The Taiwanese Government developed a series of six‐year plans promoting its industrial strategy. Part of the emphasis of the latest plan was to increase product sophistication in ten selected industries, of which the electronics industry is a leading example. The stimulus for this effort was the then rising value of the yen and rising wage levels, making Taiwan a less cost competitive producer than some of its neighbouring countries. Since the fieldwork was completed, Taiwan’s economy has been affected by the Asian economic crisis. In a sense this has given Taiwanese industry a breathing space in which it can learn how to overcome the problems shown in this paper. The paper shows that the Government’s strategy was partly frustrated in six plants in the electronics industry by limitations within senior manufacturing management. These were deficiencies in the technologies supporting production of new products, limited skills in the pre‐production phase, and weaknesses in the relationships with managers in other functions. The need to restore quickly the levels of manufacturing yield and productivity following new product introductions was recognised as important. However, the ability to achieve these goals was constrained by weak systems.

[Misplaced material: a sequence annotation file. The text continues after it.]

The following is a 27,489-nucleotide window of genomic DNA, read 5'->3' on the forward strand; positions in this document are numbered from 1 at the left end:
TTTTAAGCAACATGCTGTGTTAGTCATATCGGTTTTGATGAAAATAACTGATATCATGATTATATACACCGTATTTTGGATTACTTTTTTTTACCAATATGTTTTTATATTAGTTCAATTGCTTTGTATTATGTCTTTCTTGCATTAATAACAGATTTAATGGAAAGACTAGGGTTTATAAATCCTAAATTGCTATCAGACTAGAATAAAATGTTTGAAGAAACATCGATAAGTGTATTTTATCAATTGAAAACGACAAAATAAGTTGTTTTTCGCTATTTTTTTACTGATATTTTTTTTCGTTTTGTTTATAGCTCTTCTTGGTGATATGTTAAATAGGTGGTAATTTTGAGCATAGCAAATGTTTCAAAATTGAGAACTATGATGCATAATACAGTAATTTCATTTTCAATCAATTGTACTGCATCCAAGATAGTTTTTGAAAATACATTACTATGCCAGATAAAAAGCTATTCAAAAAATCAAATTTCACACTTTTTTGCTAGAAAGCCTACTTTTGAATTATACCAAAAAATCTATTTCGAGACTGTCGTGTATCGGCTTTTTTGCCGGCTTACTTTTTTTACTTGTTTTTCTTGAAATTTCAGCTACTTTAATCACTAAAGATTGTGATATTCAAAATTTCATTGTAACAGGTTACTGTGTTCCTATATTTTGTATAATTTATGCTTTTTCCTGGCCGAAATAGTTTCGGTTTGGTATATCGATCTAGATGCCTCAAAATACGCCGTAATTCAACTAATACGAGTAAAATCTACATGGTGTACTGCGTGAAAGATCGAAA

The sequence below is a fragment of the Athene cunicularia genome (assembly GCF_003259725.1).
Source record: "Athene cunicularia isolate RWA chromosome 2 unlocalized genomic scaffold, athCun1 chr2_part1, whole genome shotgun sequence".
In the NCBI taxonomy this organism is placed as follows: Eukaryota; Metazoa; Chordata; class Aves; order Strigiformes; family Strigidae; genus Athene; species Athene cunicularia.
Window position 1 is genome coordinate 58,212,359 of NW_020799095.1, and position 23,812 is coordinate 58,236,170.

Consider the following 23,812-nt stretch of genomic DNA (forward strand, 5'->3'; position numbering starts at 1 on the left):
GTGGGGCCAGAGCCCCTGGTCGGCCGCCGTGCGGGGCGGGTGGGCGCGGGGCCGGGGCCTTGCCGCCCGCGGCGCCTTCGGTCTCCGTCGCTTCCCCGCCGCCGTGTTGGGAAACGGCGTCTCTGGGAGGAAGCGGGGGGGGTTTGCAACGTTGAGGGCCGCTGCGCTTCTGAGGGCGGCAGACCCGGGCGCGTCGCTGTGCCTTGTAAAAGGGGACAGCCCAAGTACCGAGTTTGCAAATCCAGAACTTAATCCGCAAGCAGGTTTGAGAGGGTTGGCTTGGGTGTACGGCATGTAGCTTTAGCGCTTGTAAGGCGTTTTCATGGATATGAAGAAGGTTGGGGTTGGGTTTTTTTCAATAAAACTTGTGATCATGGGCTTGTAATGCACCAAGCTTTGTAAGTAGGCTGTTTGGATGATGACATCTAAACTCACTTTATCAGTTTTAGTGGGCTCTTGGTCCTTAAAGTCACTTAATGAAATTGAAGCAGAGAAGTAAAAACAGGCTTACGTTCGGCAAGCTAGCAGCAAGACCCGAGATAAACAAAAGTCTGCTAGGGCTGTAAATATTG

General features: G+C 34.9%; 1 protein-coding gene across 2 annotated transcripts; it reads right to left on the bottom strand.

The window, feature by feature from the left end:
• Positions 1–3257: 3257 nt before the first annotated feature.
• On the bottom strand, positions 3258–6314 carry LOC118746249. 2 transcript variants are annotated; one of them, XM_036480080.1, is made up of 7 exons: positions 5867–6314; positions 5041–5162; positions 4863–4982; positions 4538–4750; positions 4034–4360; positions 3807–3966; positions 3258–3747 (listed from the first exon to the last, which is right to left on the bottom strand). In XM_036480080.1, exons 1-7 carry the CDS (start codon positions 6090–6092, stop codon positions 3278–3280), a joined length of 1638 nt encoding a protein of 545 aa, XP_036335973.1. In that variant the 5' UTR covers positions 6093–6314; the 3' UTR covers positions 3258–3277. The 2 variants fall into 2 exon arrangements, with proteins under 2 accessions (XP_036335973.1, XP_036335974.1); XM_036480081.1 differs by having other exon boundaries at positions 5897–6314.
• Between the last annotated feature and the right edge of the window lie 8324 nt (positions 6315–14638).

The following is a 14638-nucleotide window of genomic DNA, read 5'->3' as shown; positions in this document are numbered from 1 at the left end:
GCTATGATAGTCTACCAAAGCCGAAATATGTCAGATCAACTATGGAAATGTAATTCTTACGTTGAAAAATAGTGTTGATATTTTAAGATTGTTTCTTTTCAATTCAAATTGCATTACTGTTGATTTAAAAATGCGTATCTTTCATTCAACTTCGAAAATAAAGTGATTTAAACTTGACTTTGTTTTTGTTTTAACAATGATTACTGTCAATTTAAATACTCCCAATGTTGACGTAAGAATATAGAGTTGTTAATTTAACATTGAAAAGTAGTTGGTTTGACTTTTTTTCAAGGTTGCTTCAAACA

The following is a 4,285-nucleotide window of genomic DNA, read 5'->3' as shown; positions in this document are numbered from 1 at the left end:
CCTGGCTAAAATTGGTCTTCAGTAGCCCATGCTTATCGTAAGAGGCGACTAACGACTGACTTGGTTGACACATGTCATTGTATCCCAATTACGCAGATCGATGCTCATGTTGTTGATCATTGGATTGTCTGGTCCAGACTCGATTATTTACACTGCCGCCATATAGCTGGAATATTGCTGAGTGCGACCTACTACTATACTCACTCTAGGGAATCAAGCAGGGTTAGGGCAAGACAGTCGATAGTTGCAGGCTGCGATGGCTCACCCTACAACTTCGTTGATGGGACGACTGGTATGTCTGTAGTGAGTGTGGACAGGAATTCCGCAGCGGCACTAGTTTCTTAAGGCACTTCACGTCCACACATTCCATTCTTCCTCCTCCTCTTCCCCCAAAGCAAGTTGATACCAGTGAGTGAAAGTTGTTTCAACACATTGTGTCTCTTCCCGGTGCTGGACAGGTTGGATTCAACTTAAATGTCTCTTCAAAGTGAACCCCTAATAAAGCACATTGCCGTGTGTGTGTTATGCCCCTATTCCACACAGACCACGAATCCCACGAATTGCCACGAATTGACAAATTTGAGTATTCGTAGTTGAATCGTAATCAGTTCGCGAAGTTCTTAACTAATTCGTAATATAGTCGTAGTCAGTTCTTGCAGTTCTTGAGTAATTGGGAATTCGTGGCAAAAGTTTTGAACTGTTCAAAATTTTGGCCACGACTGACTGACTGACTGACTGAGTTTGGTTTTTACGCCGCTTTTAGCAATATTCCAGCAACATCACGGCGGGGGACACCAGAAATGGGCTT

Woodcock, D.J. and Chen, C.Y. (2000), " The manufacturing manager’s role in NPD in Taiwanese electronics", International Journal of Operations & Production Management, Vol. 20 No. 4, pp. 481-495. https://doi.org/10.1108/01443570010314809
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